I came to terms that it was time to take the blindfolds from my eyes and deal with the fact that it was just us. It was just us that remained in our household to pick up the pieces and find a way to move forward. Don’t get me wrong, my parents, siblings, and a few family members played a significant role in our support but to put the weight of our world on their shoulders alone felt unfair to me. We were the core of our reality, so it was up to us to strengthen our family and become as strong as we once were.
One day, Markeese and I went for a walk along the lakeside at Veterans Park. We would go there when it was time to clear our heads and talk about everything under the sun. As we strolled down the walkway while trying to avoid the geese’s poop, I turned to him and gave him a look that he would say I would give him when something is wrong.
He put his head down and asked me, “What’s wrong now?” Before I could speak, he said, “I know.” I grabbed his hand and squeezed it tight. My heart was heavy, like a brick was in it, weighing it down. A lump formed in my throat, and I whispered back to him, “Okay.”
There’s a way about us that even without words, we know what our hearts feel, and we knew right then and there what we had to do. Was it going to be easy? No. Would we have more bumps in the road? Yes. Are we going to give up? No. We have a love for each other, beyond children, and for that, we were going to work this out. We wanted this, and our children deserved better.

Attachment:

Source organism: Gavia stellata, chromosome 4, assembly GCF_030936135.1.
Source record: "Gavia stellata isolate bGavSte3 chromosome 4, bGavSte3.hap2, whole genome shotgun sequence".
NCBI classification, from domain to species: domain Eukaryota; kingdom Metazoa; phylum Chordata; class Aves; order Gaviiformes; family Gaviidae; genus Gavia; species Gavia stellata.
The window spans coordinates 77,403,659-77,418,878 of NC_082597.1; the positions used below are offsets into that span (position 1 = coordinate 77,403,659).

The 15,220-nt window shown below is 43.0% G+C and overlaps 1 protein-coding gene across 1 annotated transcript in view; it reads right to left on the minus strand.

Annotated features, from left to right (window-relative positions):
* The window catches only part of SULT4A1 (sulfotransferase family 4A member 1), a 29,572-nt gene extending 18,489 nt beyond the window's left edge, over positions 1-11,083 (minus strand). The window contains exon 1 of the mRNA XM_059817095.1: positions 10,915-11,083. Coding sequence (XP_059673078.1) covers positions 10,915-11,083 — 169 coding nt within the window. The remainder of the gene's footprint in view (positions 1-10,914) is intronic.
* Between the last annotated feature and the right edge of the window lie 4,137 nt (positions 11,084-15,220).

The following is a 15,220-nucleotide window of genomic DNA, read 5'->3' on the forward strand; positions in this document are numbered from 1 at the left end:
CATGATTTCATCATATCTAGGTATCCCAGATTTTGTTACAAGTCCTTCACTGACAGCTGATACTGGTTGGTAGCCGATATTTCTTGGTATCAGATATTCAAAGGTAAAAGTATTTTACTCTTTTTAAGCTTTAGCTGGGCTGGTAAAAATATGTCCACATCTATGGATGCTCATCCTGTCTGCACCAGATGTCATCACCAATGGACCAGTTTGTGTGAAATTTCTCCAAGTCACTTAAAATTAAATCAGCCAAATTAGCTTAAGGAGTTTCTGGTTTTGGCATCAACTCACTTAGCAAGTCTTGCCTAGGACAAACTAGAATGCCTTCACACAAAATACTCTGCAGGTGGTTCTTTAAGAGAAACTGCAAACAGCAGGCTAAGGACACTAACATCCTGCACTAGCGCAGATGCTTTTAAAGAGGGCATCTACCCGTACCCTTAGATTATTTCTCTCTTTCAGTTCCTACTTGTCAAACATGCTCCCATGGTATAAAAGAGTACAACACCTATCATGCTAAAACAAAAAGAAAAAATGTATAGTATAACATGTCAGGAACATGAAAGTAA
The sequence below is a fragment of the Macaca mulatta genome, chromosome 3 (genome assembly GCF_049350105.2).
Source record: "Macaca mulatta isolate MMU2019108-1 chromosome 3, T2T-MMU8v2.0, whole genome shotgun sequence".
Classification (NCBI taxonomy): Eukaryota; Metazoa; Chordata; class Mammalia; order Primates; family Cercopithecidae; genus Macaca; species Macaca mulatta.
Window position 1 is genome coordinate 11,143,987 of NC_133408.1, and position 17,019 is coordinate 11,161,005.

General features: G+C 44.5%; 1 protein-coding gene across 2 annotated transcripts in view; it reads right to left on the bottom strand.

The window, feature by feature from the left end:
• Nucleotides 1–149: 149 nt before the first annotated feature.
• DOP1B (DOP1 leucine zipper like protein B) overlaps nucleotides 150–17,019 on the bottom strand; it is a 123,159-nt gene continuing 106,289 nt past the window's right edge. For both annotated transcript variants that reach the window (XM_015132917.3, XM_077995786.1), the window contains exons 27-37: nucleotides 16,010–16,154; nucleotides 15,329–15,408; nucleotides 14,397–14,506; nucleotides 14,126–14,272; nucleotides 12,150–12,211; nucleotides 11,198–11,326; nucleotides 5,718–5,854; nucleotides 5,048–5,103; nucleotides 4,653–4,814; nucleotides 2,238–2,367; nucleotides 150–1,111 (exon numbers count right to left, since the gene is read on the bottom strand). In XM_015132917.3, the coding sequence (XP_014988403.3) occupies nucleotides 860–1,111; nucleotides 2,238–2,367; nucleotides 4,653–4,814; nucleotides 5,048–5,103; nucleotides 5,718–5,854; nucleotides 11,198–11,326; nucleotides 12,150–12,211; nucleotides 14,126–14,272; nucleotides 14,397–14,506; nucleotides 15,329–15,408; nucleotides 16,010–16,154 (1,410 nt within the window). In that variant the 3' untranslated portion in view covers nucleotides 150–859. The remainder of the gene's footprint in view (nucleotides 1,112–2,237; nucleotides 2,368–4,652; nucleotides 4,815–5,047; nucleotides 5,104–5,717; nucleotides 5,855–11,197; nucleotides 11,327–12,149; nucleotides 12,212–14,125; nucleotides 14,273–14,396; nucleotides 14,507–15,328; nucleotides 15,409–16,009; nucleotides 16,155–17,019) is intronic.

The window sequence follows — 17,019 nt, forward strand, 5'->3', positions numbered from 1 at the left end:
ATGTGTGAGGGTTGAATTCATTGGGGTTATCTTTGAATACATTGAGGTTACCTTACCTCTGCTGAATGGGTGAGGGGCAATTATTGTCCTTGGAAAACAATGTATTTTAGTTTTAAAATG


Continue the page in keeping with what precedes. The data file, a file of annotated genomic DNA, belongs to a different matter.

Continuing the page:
Accepting the Process
I went through my pains and sorrows fighting against the process. I would not allow myself to feel the emotions that were normal to feel after losing a child and everything else that came with it. I would not allow myself to grieve, cry, feel anger, or heal. I thought that staying busy was the way to go. I found myself running to the aid of others to fix their problems while avoiding my own. I worked as much as I could. I started an event planning service to keep my mind off of things. You name it; I did it.
When I began my healing, I understood that I needed to accept the process. It’s going to hurt. I will feel sad, low, and sometimes depressed. The key is to allow yourself to go through it but don’t fall too deep into the depths of the process. You want to feel what and how you need to in those moments but try not to let it pull you in too dark of space. So, you may be wondering why I would suggest that you go into a “dark space” at all. What I have learned is that the process of healing must include your darkness. Otherwise, how would you know how to appreciate and enjoy the lighter days of your life?
Dark times do not mean it’s the end. Those low moments in your life are merely the hope, in which there, you will find purpose. For every trial we go through in life, there is a purpose. Most of us close ourselves from our purpose because, like me, I couldn’t see past what happened. Then, I refused to allow myself to feel after everything happened. To get to my place of peace, I had to accept the process.
Years had come and gone, and we’d experienced some of the hardest things in life. Losing our oldest son, a house, car, jobs, friends, family, marital woes, and my health was not in the best shape. I had to come to terms with life. There are things you can control, and there are things you can’t. It was time to take control and decide if I wanted to live or wither away. I choose to control the things that I could, and live.